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Neil Minkley: Forever an Evangelist!

April 25th, 2009 · 1 Comment · Entrepreneurs

The launch of Guy Kawasaki’s Reality Check: The Irreverent Guide to Outsmarting, Outmanaging, and Outmarketing Your Competition in France, which I translated as La Realite de l’Entrepreneuriat – le Guide Irreverencieux pour Depasser, Devancer, Distancer ses Concurrents gave me the opportunity to reconnect with a man whom all the French Macintosh developers and quite a number of foreign developers trusted and liked a lot, Neil Minkley, a true Brit who followed his father to France as a child, and never returned to live in his native Rotherham, a few miles from Sheffield.
After an engineering degree in Applied Mathematics and a master in Computer Science from the University of Grenoble, Neil joined Bull, where he stayed 12 years, starting as a software development engineer and quickly becoming a “Large Systems Product Marketing Manager.” Moving in 1983 to Apple France was a radical change. The subsidiary had been started by JeanLouis Gassée in 1981 and was garnering interest quickly. Of course, participating in the launch of the Macintosh in France was ten times more exciting than anything Neil had ever experienced. He was definitely in the thick of it as the Developer Services Manager, which entailed, among other tasks, promoting the Macintosh to third-party software developers and assisting software publishers in their marketing and distribution efforts in France. He was extremely busy, of course, but never behaved as the super-occupied guy that you have to beg to for a meeting. Just like most remarkable people, he had the art and the courtesy of making himself available and was never giving to anybody the impression that he was in a rush. Such kindness is invaluable when you are a new company and look at the manufacturer of the product on which you bet your life as a holy place! His technical background enabled him to analyze products carefully, ask very precise questions, and make relevant suggestions. Very relevant, as far as I am concerned. In 1985, I was walking with him in the yard of Apple France late in the afternoon; the company I had started, ACI (ACIUS in the US in 1987), was still quite small. We had published a game and a file manager, ABCbase, and had begun the development of the first graphical relational database. We didn’t have a name yet, and as I was telling him that we were providing a new dimension in the way to organize and present data, he suggested with his always soft-spoken tone: “Why not 4th Dimension?” And the product was named 4th Dimension – quickly nicknamed 4D by our users. Incidentally, the company also became 4D in 2000.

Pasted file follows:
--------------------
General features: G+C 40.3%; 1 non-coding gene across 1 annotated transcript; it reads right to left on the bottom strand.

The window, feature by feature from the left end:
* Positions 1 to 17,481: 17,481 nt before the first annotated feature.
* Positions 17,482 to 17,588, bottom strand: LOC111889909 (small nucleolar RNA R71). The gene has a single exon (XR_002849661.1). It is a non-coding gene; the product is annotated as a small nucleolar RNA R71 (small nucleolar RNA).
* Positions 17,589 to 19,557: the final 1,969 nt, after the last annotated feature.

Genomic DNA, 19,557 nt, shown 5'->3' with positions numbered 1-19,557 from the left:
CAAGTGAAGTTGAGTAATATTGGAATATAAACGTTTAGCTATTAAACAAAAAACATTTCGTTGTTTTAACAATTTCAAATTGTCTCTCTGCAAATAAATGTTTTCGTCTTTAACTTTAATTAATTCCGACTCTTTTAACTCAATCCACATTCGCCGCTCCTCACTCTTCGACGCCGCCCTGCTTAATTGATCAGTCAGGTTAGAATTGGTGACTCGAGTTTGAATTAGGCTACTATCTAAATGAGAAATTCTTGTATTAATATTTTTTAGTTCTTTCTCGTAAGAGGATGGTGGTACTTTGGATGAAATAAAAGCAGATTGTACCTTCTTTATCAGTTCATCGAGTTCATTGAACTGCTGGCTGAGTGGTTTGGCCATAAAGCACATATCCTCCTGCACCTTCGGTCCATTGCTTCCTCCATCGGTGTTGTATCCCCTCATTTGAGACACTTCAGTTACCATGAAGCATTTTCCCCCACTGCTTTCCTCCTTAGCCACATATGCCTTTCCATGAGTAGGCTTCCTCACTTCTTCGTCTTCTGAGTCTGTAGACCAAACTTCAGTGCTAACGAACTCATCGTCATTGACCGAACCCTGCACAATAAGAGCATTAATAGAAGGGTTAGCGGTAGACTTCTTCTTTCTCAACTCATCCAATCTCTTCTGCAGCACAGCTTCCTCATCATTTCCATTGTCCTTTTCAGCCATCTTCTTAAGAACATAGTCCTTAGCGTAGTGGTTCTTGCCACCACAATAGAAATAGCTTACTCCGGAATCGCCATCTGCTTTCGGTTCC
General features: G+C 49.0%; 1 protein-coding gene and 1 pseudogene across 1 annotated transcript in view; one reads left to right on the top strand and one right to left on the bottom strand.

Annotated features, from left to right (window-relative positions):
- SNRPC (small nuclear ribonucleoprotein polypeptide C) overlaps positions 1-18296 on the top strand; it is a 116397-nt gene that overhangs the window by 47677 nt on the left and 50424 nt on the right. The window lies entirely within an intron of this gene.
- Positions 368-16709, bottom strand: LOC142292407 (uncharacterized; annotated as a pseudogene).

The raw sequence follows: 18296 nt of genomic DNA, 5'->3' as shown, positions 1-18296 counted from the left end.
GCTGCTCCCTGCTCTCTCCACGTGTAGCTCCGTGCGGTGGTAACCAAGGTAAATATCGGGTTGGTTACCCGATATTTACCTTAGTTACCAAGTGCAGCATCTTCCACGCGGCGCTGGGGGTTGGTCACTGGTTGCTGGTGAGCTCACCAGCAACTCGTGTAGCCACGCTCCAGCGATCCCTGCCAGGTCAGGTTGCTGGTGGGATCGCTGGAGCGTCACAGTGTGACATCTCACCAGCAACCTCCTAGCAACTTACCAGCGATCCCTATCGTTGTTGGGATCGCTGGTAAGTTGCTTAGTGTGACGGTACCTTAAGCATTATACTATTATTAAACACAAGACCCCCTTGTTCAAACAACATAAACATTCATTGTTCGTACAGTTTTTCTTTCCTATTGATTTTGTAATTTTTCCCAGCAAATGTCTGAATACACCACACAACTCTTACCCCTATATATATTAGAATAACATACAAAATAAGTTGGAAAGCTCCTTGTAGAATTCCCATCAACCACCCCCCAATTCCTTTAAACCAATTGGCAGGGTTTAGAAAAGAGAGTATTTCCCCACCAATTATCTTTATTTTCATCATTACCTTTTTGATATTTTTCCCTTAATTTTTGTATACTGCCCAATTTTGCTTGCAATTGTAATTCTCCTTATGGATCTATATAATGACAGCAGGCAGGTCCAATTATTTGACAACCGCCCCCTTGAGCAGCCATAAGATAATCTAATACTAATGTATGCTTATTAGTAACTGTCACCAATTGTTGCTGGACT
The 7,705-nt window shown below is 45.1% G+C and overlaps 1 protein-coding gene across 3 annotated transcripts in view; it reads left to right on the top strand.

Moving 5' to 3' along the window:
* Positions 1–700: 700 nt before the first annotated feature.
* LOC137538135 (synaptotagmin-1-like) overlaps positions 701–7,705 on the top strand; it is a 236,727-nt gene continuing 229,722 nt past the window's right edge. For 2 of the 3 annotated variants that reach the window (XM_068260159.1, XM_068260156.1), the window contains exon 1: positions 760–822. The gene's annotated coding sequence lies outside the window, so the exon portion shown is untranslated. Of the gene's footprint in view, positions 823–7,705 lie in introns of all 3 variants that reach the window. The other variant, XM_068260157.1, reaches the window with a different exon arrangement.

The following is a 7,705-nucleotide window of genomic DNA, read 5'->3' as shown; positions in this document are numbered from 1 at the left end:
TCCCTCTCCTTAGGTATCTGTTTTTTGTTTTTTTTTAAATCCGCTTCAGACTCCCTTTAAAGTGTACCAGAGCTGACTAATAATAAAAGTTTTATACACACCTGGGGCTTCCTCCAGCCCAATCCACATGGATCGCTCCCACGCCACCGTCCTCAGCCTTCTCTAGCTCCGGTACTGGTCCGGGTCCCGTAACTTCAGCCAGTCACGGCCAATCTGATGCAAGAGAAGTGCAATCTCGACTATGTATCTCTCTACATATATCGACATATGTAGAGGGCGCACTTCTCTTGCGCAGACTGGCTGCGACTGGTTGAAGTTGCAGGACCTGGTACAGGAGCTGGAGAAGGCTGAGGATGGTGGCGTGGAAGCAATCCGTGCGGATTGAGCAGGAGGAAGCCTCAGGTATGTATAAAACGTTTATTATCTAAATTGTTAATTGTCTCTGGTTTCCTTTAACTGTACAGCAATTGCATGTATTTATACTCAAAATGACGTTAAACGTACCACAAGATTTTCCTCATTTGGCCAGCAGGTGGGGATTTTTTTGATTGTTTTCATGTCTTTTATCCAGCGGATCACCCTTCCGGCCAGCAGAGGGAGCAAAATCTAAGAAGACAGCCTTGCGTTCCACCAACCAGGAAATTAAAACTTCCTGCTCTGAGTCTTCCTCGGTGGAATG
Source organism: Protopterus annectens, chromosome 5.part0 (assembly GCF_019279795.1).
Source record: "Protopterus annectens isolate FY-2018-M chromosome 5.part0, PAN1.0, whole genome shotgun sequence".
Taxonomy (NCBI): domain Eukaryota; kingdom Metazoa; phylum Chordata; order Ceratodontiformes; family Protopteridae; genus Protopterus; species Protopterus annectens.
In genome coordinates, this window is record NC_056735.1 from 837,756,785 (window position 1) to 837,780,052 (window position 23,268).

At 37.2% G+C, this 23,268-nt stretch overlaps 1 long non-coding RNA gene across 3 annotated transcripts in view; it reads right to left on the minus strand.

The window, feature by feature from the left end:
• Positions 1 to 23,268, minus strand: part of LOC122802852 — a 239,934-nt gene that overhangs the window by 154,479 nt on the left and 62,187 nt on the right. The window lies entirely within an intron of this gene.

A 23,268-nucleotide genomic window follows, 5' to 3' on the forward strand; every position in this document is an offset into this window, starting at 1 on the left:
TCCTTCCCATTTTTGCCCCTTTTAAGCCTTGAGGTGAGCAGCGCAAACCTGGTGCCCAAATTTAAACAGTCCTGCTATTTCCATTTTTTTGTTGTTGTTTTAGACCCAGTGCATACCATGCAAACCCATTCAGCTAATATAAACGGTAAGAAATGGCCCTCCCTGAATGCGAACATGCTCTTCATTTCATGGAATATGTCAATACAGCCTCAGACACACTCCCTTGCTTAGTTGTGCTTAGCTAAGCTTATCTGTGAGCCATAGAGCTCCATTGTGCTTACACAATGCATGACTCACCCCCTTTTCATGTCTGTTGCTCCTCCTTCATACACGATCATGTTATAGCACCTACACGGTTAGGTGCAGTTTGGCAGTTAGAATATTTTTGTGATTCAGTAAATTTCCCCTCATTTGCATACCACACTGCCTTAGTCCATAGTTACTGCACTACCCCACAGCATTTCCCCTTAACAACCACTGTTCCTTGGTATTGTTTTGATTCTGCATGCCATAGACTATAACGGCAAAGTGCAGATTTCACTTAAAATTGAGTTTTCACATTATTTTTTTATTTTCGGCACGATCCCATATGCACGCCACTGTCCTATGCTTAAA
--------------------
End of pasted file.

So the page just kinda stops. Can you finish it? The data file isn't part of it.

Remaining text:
I lost track of Neil in 1993. I left ACI and soon after, ACIUS. Neil left Apple at about the same time and joined Hachette as the Director of a Multimedia Products Division, where he stayed until 2007. Living in the United States, I did not even know that he was the man behind the Hachette Multimedia Encyclopedia, Hachette Multimedia Dictionary and Atlas – I guess one of the first products of the kind. Now, as a consultant, he selects the companies he helps and is dedicated to his students at l’EPITA, a Graduate School of Computer Science and Advanced Technologies located in France, where he recently started to teach Project Management in English. This gives him the opportunity to progressively add information to his Web site:, carefully thought-out for French-speaking people.

Marylene Delbourg-Delphis

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